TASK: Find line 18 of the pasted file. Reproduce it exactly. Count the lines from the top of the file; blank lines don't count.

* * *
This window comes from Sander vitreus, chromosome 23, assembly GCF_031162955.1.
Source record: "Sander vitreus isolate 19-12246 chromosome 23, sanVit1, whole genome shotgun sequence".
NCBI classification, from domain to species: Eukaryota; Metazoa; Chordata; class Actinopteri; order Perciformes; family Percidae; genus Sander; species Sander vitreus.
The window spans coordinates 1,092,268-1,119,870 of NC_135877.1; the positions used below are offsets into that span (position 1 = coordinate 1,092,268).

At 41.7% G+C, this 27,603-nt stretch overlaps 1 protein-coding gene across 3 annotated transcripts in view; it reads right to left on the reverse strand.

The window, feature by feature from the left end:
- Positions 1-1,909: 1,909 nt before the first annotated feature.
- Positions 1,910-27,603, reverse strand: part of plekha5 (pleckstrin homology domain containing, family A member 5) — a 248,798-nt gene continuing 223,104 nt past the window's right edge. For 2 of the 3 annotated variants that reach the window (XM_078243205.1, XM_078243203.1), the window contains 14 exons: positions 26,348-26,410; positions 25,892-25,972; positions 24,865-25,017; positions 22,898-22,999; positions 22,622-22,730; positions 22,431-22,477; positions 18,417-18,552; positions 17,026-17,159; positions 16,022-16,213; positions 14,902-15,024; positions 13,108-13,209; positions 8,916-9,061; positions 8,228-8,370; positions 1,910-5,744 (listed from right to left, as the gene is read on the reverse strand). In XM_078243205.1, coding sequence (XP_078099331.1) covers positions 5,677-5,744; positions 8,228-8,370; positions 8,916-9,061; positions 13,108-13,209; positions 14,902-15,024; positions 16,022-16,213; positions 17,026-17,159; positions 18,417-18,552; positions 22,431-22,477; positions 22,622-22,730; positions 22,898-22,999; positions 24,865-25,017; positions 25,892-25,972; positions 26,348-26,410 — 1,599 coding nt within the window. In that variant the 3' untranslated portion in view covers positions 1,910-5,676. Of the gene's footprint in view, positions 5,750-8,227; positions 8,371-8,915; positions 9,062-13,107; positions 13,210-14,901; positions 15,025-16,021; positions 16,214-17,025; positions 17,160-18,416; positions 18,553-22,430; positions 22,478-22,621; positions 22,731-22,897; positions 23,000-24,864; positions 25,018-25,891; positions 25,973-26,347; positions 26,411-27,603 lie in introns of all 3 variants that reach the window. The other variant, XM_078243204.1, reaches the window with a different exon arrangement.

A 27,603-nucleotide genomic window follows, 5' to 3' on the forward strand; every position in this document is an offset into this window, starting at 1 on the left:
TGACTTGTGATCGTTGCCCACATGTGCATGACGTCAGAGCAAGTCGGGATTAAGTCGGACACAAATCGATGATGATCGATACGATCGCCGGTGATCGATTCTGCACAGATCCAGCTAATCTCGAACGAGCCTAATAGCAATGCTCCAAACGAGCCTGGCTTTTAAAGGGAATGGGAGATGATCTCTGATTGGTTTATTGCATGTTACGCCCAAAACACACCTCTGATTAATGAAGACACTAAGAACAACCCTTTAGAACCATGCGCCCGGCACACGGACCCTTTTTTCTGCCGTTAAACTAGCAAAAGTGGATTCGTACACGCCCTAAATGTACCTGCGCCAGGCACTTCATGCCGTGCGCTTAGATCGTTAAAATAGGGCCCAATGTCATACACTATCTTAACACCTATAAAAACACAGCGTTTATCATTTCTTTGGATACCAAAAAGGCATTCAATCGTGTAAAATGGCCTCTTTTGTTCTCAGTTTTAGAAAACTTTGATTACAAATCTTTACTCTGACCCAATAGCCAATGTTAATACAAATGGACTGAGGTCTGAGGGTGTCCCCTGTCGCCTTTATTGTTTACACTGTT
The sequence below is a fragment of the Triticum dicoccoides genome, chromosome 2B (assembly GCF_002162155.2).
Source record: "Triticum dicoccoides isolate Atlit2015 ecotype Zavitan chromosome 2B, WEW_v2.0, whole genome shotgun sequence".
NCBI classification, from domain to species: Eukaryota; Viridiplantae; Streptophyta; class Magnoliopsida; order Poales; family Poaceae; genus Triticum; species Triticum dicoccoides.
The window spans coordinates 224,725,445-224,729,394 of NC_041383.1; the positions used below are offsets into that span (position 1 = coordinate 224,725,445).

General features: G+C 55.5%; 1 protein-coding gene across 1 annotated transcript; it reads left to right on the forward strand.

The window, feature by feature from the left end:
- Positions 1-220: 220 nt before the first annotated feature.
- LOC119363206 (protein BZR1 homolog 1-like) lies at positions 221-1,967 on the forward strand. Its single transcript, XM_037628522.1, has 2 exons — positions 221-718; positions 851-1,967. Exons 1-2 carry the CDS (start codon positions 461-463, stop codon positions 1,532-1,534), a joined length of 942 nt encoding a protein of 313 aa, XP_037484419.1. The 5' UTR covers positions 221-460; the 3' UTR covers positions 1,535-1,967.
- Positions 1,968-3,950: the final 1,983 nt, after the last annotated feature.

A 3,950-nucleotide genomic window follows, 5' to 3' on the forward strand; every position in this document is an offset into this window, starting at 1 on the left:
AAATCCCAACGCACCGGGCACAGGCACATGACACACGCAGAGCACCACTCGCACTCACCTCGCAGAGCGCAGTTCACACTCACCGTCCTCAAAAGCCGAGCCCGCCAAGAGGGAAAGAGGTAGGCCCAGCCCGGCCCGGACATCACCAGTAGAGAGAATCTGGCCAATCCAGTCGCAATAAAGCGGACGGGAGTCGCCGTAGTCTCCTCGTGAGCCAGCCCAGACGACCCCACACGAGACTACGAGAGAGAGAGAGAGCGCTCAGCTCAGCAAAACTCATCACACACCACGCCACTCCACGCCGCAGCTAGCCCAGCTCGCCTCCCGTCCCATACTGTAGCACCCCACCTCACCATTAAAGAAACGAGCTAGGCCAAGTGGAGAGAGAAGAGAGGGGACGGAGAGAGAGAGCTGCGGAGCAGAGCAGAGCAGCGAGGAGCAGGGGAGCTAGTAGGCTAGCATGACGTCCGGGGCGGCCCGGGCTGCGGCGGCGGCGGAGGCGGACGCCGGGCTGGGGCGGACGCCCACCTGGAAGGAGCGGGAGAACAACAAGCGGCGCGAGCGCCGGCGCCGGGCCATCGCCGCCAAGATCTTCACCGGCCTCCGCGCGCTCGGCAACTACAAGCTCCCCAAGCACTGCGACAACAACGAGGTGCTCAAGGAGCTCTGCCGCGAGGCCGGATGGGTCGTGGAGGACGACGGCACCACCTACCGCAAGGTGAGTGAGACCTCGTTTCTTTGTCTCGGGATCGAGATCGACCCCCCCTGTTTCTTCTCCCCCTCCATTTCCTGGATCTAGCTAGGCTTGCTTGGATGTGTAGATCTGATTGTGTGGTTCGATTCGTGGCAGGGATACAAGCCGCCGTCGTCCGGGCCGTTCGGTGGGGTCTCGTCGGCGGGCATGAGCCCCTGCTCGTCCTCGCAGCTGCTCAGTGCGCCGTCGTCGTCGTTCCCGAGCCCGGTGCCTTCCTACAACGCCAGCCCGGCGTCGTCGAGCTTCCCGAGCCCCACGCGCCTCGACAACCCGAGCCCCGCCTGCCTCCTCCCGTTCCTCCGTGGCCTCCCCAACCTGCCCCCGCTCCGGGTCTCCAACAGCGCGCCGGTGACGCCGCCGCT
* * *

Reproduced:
- LOC119363206 (protein BZR1 homolog 1-like) lies at positions 221-1,967 on the forward strand. Its single transcript, XM_037628522.1, has 2 exons — positions 221-718; positions 851-1,967. Exons 1-2 carry the CDS (start codon positions 461-463, stop codon positions 1,532-1,534), a joined length of 942 nt encoding a protein of 313 aa, XP_037484419.1. The 5' UTR covers positions 221-460; the 3' UTR covers positions 1,535-1,967.